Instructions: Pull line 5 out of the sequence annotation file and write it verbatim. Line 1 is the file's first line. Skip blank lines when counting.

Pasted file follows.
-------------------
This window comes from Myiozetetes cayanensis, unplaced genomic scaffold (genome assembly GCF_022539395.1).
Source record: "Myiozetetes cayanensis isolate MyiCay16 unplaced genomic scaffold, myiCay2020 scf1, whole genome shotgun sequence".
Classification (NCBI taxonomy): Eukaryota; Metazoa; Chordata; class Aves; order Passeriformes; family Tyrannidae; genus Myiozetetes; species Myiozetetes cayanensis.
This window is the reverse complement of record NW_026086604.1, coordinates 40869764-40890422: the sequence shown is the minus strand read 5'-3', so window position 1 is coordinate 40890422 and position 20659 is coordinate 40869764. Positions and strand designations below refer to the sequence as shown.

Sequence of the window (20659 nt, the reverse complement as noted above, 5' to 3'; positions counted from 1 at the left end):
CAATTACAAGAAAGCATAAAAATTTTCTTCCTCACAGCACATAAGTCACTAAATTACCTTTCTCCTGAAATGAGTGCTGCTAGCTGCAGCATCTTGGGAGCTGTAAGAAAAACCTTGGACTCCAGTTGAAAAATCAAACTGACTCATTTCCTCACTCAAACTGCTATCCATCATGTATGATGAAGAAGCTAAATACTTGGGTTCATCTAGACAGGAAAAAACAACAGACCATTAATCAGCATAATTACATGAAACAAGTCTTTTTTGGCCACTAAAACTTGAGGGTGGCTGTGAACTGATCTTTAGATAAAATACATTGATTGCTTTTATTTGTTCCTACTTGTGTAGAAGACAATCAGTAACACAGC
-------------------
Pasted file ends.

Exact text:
Sequence of the window (20659 nt, the reverse complement as noted above, 5' to 3'; positions counted from 1 at the left end):